I wake up at 8 am today. A record. You all know I wake up at 10 am on Saturdays. It’s getting harder and harder to wake up at that time nowadays. I have made a pact with myself that I will not neglect friendships in the name of resting away during the weekend. So I wake up, dillydally in the warmness of the blankets, chat with a friend, let miss cat join me as usual and then I finally make it out at 8:30 am. Someone congratulates me for waking up that early. Well in. I am up because I am headed for a wedding. A wedding I cannot fail to attend. Hannah’s wedding. If you frequent this blog, you know Hannah. Hannah almost always is the one who comments first on my posts. If she doesn’t do it here, she will do it on my Hangouts.
I am full. I am tired. I am chatting a million people. Lol. Lie. I am chatting five people. One is hormonal. The other is still at work. The other is from shovelling snow. The other one is complaining of too much work. The other one is lamenting over unpaid work. Millennials. We have problems. I want to sleep. But I won’t until I do this.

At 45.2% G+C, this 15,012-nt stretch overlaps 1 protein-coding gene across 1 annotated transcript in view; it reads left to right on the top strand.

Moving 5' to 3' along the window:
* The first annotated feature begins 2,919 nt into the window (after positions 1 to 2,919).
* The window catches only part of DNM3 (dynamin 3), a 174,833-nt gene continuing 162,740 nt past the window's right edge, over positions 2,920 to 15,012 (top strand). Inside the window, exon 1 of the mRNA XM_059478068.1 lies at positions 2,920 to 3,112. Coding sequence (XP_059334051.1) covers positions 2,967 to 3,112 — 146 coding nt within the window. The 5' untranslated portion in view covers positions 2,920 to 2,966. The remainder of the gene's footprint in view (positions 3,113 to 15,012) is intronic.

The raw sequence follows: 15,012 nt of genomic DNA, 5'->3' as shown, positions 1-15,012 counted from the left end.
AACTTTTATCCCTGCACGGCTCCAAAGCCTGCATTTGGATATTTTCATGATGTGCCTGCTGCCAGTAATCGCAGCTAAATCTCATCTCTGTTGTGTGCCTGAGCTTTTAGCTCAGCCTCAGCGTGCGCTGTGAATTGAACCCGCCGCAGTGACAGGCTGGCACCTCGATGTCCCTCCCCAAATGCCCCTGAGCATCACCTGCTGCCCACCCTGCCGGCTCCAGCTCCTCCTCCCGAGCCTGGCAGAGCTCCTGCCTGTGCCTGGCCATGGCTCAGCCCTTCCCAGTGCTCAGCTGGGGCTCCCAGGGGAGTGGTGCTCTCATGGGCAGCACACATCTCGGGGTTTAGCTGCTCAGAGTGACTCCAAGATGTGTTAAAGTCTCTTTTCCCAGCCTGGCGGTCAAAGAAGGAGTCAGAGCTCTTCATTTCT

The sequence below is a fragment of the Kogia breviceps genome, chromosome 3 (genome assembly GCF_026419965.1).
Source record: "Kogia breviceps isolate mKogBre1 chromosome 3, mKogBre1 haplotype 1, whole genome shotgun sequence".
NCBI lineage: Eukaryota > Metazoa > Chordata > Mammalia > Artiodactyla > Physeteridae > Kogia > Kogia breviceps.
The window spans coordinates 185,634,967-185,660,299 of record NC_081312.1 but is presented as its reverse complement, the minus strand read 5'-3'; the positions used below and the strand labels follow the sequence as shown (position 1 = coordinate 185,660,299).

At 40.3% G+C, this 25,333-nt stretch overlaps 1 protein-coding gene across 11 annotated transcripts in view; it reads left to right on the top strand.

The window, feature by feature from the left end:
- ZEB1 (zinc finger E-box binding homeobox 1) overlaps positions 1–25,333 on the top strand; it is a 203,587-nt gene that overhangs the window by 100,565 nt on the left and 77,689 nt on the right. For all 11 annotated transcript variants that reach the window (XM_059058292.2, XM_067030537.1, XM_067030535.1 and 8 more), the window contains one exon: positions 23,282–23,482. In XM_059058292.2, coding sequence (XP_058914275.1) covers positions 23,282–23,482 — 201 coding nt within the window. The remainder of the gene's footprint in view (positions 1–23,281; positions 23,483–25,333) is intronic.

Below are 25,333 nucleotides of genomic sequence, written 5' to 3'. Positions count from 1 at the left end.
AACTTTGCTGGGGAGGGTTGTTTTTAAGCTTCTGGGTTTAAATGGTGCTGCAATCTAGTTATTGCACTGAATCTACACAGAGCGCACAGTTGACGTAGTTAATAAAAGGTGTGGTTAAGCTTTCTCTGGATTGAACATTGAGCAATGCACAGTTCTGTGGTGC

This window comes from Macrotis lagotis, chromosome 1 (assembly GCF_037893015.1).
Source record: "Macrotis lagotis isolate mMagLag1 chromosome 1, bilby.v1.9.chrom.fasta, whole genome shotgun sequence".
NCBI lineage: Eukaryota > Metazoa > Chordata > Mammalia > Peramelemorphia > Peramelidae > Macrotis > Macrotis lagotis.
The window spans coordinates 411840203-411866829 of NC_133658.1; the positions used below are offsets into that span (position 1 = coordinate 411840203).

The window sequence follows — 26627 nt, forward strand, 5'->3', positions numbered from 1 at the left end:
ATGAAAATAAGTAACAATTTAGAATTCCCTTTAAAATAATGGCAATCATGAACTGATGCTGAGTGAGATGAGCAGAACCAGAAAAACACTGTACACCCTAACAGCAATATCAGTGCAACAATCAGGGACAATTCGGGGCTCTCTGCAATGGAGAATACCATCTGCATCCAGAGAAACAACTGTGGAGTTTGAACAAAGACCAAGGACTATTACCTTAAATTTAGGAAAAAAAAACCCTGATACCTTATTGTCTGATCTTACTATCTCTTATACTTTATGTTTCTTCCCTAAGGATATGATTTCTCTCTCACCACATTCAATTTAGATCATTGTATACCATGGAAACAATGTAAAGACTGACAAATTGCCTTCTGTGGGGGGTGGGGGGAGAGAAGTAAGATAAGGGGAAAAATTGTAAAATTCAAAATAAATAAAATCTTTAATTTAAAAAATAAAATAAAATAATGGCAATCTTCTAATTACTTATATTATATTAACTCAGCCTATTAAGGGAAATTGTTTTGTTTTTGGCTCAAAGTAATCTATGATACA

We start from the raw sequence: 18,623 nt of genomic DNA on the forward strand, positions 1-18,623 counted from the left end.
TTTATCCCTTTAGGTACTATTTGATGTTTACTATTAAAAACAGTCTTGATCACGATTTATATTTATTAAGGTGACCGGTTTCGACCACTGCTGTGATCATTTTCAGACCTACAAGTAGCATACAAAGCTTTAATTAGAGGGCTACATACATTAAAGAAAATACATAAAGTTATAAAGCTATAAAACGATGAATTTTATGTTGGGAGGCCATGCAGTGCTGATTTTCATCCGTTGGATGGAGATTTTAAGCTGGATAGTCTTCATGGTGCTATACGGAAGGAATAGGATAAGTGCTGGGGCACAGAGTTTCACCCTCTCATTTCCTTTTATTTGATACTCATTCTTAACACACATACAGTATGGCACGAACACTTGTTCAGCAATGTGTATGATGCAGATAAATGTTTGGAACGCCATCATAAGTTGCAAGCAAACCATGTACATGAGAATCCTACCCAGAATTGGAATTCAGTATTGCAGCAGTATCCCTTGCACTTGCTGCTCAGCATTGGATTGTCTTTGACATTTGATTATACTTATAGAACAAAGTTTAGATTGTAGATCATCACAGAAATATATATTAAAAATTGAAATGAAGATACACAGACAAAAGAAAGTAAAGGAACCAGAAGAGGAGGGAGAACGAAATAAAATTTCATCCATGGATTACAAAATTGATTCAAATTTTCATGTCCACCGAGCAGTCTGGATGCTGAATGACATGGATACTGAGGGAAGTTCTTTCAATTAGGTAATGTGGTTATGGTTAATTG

The past few weeks have been pretty intense. I moved jobs thus I had to change my commute. I miss the glorious Waiyaki Way, full of splendour and roadworthy public service vehicles. I had never taken it for granted — the fact that the Waiyaki Way commute was awesome. But now I think I should have appreciated the matter a bit more. If you know me well enough, you know I was the girl who said she would rather not work away from Westlands. I would leave the house anywhere after 8 am and arrive right on time. Well, the universe has a funny way of making a point. I was thrown smack in the middle of Karen.